MyFitnessPal a smartphone and online tracking program for food and workouts joins the Under Armour brand of families after being purchased by the athletic apparel company this week Under Armour also purchased Endomondo which allows people to post their workouts online and share fitnessrelated news Photo from MyFitnessPal website

MyFitnessPal, a smartphone and online tracking program for food and workouts, joins the Under Armour brand of families after being purchased by the athletic apparel company this week. Under Armour also purchased Endomondo, which allows people to post their workouts online and share fitness-related news. Photo from MyFitnessPal website.

Under Armour Buys Two Fitness Apps

Under Armour has purchased MyFitnessPal and Endomondo, adding two more apps to its growing list of app companies that also include MapMyFitness and Record. 

Athletic apparel maker Under Armour expanded both its global and online reach Wednesday, announcing deals to buy two fitness apps for a total of $560 million.

The two apps are MyFitnessPal, a California-based online and smartphone app that lets people track diets and workouts, and Endomondo, a Danish start-up that lets people post their workouts online and share fitness-related news and events. MyFitnessPal claims 80 million registered users, and Endomondo claims 20 million users, 80 percent of which the company says are outside the United States.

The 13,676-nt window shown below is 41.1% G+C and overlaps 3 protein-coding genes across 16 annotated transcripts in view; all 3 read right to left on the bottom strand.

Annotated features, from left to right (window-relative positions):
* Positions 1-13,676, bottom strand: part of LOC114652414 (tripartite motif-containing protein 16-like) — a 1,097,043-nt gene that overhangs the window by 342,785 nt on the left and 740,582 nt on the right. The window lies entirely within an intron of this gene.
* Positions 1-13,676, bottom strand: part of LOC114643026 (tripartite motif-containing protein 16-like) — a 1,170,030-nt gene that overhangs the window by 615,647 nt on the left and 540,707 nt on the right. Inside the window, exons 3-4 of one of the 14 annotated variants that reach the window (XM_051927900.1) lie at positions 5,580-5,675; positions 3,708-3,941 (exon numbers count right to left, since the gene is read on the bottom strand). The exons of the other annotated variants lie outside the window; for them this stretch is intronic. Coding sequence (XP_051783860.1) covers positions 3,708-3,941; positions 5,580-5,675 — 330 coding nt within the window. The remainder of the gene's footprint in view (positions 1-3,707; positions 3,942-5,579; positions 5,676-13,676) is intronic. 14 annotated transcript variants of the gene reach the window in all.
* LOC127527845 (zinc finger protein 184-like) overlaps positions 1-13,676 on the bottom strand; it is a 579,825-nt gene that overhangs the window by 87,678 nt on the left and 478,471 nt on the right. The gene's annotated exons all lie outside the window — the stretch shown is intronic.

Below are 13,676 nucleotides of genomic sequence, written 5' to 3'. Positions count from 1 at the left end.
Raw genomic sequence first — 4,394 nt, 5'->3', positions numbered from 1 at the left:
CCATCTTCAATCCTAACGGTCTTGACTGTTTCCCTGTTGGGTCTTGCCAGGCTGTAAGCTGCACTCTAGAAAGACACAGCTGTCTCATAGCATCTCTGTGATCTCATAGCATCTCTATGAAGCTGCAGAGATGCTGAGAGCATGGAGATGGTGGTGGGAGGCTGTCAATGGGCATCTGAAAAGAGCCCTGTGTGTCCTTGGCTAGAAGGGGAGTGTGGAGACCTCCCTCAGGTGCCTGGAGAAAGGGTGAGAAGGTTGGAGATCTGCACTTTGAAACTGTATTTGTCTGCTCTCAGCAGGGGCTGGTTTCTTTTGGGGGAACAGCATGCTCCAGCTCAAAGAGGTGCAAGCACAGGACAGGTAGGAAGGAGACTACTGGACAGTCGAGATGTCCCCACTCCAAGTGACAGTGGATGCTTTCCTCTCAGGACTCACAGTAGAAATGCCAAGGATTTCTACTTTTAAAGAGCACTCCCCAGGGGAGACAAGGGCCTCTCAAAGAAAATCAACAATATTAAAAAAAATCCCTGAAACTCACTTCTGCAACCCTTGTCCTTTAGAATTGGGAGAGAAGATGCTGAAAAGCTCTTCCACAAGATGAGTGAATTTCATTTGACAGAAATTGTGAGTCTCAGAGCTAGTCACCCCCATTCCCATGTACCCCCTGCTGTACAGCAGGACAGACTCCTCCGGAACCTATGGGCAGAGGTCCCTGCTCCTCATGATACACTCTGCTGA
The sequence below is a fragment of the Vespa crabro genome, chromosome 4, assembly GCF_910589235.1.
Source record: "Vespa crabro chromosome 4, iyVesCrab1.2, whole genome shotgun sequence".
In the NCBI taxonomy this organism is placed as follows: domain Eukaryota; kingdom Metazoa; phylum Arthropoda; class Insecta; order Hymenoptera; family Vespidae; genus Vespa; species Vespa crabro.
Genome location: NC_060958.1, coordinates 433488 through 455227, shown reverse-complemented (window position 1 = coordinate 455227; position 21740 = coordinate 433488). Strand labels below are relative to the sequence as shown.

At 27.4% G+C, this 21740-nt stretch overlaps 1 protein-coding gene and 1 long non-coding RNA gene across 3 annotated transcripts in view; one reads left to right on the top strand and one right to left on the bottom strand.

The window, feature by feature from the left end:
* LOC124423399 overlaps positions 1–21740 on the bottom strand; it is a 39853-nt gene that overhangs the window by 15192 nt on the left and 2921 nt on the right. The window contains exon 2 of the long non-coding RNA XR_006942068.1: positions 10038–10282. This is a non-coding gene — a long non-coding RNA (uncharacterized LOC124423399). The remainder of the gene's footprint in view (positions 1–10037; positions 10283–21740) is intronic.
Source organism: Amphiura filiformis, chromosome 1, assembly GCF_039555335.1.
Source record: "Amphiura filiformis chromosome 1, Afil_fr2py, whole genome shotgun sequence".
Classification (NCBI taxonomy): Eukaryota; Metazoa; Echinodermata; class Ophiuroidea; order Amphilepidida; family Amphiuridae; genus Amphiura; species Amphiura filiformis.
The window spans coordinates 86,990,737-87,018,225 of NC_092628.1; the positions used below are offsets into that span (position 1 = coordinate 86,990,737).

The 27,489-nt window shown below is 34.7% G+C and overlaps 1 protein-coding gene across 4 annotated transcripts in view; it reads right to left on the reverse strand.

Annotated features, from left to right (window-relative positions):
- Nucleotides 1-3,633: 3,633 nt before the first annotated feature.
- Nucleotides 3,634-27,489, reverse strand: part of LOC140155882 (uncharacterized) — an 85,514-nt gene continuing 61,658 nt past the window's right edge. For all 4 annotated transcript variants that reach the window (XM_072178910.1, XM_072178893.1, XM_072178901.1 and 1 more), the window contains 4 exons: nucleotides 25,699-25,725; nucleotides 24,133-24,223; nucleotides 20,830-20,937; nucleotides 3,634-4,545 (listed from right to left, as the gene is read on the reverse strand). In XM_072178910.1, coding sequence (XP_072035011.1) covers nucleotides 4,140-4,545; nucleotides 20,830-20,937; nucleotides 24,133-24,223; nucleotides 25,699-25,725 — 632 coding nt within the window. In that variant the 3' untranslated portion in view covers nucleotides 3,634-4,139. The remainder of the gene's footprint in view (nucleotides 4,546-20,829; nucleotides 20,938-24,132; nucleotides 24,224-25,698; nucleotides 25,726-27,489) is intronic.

Under Armour already owns MapMyFitness and Record, apps that have an estimated 31 million users.

In an earnings conference call announcing the deals, Under Armour CEO Kevin Plank said the deals have resulted in "the formation of the world's largest digital health and fitness community."

This new community, Plank said, will not only benefit athletes, but also beef up Under Armour's bottom line.

"The truth is that you know more about how your car is performing than your own body," Plank said. "We see the potential to inform and inspire our consumer through these assets, and its impact on our ability to sell shirts and shoes is unparalleled in our industry.

"We built a $3 billion business by making great product and telling great stories," Plank continued, "but there's nothing that says we must follow our competitors' playbook, especially when the way consumers digest media and make their purchase decisions is undergoing such dramatic shifts. The net result of this shift is that our consumer is demanding more from athletic brands than just making shirts and shoes."

Mac Gambill, CEO of healthy lifestyle hub Nudge, says he sees another potential driver behind Under Armour's new acquisitions.

"Under Armour is in a unique position to lead the smart clothing revolution, merging their gear with some of the leading tracking technologies," Gambill says. "Over the past year we've seen new players emerge, promising smart clothing that can track user output without the hassles of having to wear anything other than the clothing itself. Bringing together Under Armour's expertise in fitness clothing with the technical know-how of the teams at MyFitnessPal, MapMyFitness and Endomondo has the potential to create a new wave of smart clothing that is both functional and attractive to the average consumer." 

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